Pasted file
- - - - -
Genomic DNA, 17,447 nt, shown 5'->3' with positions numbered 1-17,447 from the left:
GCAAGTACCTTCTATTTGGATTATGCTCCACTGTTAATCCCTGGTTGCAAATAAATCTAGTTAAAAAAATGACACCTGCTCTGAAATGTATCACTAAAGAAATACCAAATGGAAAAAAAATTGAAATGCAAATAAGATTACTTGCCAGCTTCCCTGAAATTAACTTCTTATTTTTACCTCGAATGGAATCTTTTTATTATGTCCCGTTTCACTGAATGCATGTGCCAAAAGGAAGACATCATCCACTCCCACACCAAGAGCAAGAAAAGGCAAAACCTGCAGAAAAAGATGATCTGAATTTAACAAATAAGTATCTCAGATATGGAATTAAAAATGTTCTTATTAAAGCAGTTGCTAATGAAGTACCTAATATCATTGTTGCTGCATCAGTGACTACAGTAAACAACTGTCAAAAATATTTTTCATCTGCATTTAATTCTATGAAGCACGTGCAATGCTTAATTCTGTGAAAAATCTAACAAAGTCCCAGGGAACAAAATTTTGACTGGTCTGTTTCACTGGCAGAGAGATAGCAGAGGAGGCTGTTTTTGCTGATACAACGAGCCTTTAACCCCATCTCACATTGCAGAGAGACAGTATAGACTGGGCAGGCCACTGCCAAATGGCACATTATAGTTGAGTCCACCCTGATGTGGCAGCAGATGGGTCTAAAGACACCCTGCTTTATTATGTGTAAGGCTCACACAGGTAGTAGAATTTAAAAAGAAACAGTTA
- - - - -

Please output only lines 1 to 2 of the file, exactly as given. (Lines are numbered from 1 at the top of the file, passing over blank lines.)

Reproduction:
Genomic DNA, 17,447 nt, shown 5'->3' with positions numbered 1-17,447 from the left:
GCAAGTACCTTCTATTTGGATTATGCTCCACTGTTAATCCCTGGTTGCAAATAAATCTAGTTAAAAAAATGACACCTGCTCTGAAATGTATCACTAAAGAAATACCAAATGGAAAAAAAATTGAAATGCAAATAAGATTACTTGCCAGCTTCCCTGAAATTAACTTCTTATTTTTACCTCGAATGGAATCTTTTTATTATGTCCCGTTTCACTGAATGCATGTGCCAAAAGGAAGACATCATCCACTCCCACACCAAGAGCAAGAAAAGGCAAAACCTGCAGAAAAAGATGATCTGAATTTAACAAATAAGTATCTCAGATATGGAATTAAAAATGTTCTTATTAAAGCAGTTGCTAATGAAGTACCTAATATCATTGTTGCTGCATCAGTGACTACAGTAAACAACTGTCAAAAATATTTTTCATCTGCATTTAATTCTATGAAGCACGTGCAATGCTTAATTCTGTGAAAAATCTAACAAAGTCCCAGGGAACAAAATTTTGACTGGTCTGTTTCACTGGCAGAGAGATAGCAGAGGAGGCTGTTTTTGCTGATACAACGAGCCTTTAACCCCATCTCACATTGCAGAGAGACAGTATAGACTGGGCAGGCCACTGCCAAATGGCACATTATAGTTGAGTCCACCCTGATGTGGCAGCAGATGGGTCTAAAGACACCCTGCTTTATTATGTGTAAGGCTCACACAGGTAGTAGAATTTAAAAAGAAACAGTTA